Star Wars taught me about honor. It taught me about discipline, and introduced me to the idea of the peaceful warrior. I learned about kindness, empathy and not taking advantage of someone just because I might be stronger or more powerful than them. I learned that fear leads to anger and anger leads to the dark side.

I learned about justice, right and wrong, good versus evil, and how it’s important to seek out those wiser than myself to help me navigate the world. I learned about redemption and how a villain still may have a spark of goodness in them. I learned that sometimes you have to take chances and put everything on the line. And how, if everyone works together toward a common goal, anything is possible.

I learned that the battles we wage are sometimes within ourselves, that you should never leave a true friend behind, and that many of the truths we cling to depend greatly on our own point of view.

There are those that point out that the themes and archetypes in the Star Wars films were not new or particularly visionary. But that doesn’t really matter. The original trilogy was a brilliant delivery system. It brought these ideas to me and so many others.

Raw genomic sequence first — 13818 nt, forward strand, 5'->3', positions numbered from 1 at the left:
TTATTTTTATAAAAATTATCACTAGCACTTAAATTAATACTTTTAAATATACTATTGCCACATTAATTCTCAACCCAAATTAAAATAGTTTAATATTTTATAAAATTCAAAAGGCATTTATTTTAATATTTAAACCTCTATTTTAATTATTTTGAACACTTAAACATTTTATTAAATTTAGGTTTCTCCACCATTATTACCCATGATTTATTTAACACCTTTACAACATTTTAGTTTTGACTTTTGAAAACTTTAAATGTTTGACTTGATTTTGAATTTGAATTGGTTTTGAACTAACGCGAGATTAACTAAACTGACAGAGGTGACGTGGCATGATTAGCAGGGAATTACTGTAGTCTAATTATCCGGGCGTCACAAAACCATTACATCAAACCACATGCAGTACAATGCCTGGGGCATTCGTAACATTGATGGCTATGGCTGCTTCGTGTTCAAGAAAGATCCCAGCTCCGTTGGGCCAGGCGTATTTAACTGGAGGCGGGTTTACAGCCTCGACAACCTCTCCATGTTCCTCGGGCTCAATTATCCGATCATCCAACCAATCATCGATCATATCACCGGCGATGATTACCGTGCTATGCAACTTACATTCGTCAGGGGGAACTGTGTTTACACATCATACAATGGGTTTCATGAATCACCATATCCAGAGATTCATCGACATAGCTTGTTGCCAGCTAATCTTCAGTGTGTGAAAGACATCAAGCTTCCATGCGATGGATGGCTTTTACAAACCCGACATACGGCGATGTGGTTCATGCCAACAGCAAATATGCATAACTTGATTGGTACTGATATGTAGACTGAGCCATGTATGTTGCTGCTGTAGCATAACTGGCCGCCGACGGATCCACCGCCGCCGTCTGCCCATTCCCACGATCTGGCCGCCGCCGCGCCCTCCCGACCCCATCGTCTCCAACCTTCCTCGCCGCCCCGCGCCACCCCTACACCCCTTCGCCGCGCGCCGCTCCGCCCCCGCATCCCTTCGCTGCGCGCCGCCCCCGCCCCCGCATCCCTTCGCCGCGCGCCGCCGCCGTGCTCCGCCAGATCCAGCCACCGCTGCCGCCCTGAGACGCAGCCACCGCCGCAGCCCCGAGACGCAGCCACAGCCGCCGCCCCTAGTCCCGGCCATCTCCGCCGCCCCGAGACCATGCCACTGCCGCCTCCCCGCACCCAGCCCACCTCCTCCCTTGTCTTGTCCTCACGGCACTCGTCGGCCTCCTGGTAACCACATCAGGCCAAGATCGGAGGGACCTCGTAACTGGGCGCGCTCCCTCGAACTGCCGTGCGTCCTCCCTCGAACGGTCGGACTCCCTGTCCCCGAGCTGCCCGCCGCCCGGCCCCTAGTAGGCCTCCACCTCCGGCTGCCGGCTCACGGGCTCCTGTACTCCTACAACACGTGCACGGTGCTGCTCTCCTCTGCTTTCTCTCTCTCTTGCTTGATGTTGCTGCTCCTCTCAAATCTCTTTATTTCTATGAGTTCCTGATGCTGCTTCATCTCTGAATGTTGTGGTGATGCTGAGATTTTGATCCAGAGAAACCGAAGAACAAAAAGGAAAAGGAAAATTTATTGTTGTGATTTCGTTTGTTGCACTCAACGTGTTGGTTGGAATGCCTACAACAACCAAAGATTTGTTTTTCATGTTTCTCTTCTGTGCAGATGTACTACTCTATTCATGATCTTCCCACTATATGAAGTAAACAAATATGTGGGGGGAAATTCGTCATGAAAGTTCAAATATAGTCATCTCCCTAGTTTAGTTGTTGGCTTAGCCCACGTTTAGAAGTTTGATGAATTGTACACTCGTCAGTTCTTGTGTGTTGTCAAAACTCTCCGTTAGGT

This is one of the reasons that I think the new movie, to be released on December 18th, 2015, is so important. And in my opinion, at this time in our culture, this time of extreme corporate greed, corrupt politicians, and a shocking disregard for the welfare of our fellow human beings, this may be the only place that some young ones learn about honor, compassion, and justice.

And I hope that J.J. Abrams’ film can live up to that. I know it’s a lot to ask.

But in any case, it’s really fun right now to join in the hype of the new picture, to clamor over trailers, and watch the interviews with the cast. It sort of feels like coming home.

Welcome back to the big screen, Star Wars.

I’ve missed you.